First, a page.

The Gospel for Idiots: Morally, We have Lulled Ourselves to SleepJune 24, 2012 2 Comments
June 24, 2012 / MariaNews.com
The Gospel for Idiots: Morally, We have Lulled Ourselves to Sleep
By Catholic Online
CORPUS CHRISTI, TX (Catholic Online) – The Gospels distinguish between the “kingdoms of the world” and the “Kingdom of God.” Jesus, who preaches the Kingdom of God, rejects the temptation of having command of all the kingdoms of this world in exchange for worshiping the Devil. (Matt. 4:8-10; Luke 4:5-8) The Devil implies he has control over the kingdoms of this world, at least he claims to have control sufficient to offer it to Our Lord.
But we know the Devil is a liar and the father of lies (John 8:44). In fact, the Scriptures tell us that at the end of time, the kingdoms of this world become the kingdoms of our Lord and of His Christ. So it seems that the Devil does not have fee simple absolute title to the kingdoms of this world, but something less. (Rev. 11:11-15).
Famously, Augustine expanded on this theme of the Kingdoms of this world and the Kingdom of God in his great work The City of God. In that lengthy work he distinguished between the “City of God” and the “City of Man.” The big distinction between these is what’s loved. The City of Man is shaped by the love of self, to the exclusion of the love of God. Conversely, the City of God is shaped by the love of God, even to the exclusion of self.
It is pretty obvious that the United States–along with the West in general–is becoming, if it has not already become, a “City of Man.” Our laws–at first slowly, now more rapidly–are beginning to exhibit contempt of God, of his eternal law, and of the natural moral law which is nothing other than man’s participation in the eternal law.
Our laws, for example, protect and enshrine a “right” to divorce and remarriage, a “right” to contraception, a “right” to homosexual sex, a “right” to abortion, even in some states a “right” to homosexual “marriage.” In some states, we have the right to engage in “mercy killing,” which is a nice way of saying murder.
All of these are moral enormities, and we have them enshrined as rights. That’s legal protection given to the violation of a lot of commandments. That’s the legal equivalent of sticking your thumb in God’s eye.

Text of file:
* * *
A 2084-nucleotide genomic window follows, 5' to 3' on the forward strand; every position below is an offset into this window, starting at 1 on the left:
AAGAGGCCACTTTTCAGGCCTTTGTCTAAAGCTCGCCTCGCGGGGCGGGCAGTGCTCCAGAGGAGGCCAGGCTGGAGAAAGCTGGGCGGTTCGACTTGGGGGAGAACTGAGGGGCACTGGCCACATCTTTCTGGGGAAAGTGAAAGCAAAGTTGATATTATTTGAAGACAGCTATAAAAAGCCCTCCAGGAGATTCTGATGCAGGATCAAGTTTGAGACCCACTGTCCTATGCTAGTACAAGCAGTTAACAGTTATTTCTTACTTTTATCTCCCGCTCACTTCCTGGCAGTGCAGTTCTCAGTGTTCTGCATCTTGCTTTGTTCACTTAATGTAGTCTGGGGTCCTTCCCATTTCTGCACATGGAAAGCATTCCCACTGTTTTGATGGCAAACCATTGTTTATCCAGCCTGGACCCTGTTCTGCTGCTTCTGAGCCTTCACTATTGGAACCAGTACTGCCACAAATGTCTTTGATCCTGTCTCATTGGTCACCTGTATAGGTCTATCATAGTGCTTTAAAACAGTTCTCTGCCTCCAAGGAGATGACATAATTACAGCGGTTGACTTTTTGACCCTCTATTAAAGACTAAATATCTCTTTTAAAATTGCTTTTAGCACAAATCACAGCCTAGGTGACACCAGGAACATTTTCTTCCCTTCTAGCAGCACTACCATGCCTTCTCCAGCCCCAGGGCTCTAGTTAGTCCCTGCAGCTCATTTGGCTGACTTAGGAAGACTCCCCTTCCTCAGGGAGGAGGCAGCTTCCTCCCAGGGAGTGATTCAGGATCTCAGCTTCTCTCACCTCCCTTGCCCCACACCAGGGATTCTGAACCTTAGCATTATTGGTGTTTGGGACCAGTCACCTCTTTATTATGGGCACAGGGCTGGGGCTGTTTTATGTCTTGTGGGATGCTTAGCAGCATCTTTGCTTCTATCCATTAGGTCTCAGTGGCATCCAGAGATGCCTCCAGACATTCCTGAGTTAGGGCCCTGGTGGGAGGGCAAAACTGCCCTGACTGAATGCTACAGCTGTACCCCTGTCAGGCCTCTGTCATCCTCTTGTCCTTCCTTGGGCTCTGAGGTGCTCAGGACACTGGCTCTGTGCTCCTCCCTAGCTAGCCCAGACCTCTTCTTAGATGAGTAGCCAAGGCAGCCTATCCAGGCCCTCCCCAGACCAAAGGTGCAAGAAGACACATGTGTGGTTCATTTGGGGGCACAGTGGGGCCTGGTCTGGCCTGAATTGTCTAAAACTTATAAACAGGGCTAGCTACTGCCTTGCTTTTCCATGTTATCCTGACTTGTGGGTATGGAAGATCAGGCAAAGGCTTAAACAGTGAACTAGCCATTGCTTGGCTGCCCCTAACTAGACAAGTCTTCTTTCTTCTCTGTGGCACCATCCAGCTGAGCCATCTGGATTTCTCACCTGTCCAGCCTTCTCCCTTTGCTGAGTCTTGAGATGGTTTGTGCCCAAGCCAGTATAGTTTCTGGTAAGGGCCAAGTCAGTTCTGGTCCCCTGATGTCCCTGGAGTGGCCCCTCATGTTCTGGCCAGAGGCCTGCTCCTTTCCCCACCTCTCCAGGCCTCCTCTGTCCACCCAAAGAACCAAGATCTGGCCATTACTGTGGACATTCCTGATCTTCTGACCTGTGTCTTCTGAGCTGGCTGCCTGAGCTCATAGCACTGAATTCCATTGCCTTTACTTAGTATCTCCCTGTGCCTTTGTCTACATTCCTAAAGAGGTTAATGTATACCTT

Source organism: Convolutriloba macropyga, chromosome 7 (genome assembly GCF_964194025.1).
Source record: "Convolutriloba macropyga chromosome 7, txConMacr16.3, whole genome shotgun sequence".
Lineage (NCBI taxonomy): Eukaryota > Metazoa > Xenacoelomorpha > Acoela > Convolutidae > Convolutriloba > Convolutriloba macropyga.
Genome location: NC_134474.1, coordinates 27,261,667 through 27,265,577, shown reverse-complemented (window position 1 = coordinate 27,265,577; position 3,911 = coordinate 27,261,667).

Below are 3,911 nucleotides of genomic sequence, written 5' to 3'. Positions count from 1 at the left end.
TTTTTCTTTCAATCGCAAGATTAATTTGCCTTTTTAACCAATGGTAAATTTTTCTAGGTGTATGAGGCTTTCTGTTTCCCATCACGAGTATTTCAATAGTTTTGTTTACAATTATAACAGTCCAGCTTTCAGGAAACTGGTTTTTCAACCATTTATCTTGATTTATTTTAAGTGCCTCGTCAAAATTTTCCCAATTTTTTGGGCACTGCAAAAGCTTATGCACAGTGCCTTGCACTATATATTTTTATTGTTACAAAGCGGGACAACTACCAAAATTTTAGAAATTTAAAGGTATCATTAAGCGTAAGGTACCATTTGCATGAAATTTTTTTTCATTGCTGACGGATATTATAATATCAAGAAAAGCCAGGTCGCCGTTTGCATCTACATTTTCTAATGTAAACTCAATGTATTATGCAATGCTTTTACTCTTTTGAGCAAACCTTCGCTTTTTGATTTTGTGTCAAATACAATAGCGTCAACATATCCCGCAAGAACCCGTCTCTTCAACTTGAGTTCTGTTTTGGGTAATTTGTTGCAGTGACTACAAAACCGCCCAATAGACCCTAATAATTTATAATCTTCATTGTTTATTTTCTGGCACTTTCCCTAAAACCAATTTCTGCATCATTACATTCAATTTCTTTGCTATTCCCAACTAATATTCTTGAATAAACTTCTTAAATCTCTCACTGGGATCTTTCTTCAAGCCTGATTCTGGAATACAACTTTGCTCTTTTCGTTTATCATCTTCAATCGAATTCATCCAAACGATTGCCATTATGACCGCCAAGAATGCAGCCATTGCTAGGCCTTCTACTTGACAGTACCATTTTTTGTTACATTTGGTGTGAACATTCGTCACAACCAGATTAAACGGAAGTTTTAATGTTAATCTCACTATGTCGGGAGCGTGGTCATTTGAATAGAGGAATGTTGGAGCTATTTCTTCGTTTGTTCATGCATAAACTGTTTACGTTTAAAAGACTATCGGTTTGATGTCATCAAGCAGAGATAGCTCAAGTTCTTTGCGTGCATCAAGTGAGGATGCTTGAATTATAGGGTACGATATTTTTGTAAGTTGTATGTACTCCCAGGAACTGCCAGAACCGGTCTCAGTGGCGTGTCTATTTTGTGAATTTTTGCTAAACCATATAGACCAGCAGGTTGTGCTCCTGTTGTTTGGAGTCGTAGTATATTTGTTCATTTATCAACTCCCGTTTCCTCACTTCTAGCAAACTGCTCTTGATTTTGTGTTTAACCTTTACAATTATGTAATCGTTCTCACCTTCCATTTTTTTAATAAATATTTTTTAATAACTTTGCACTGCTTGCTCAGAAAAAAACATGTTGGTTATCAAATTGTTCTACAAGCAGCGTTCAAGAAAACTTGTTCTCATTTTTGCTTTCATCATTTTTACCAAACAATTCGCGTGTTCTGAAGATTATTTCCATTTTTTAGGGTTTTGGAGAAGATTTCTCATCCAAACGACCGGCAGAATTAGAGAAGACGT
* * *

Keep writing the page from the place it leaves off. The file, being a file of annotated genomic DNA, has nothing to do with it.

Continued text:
What is particularly striking as it relates to the modern West is the utter banality of the version of the “City of Man” under which we live. Our government protects and defends as a positive good, the trivialization of life, a life without focus, a life without end or purpose. We are in a banal society when a highly-educated jurist such as Associate Supreme Court Justice Kennedy (supposedly a Catholic) can utter such inanities such that “at the heart of liberty is the right to define one’s concept of existence, of the universe, and of the mystery of human life.”
Rightly did Associate Justice Scalia deride this concept of liberty (with dripping sarcasm) as the “famed-sweet-mystery-of-life” passage. It is a passage that Justice Scalia (here in dead earnest, not in sarcasm) identifies as “the passage that ate the rule of law.”
This passage eats the rule of law because it rejects any objective basis for law. Justice Kennedy’s notion of liberty is a concept of law and liberty not based upon the natural law, not based upon the eternal law, not based upon God at all. It is a law based upon man, to the exclusion of God.
What is particularly novel about the City of Man we have ushered in is its idiosyncratic nature. It is not really a republic, or a democracy, or even a republican democracy or a democratic republic. It is an idiocracy.
To have a democracy, you must have a people, a demos. To have a republic, there must be a public thing, a res publica, a common good that is being protected or promoted.
But we have no common good, because there really is no shared world among us, no koinos kosmos, as the philosopher Heraclitus put it. So there cannot be a republic.
There is no good of a people, because there is no people, no demos. So there cannot be a democracy.
Modernly, there are only private worlds, idioi kosmoi. There is only individual good, a good of one individual, the idios. There is no “our good,” there is only “my good,” and “your good,” since, if Justice Kennedy is to be believed, we define our own “concept of existence,” our own “mystery of human life,” even . . . (and, silly me, I thought only God was the creator) our own “universe.”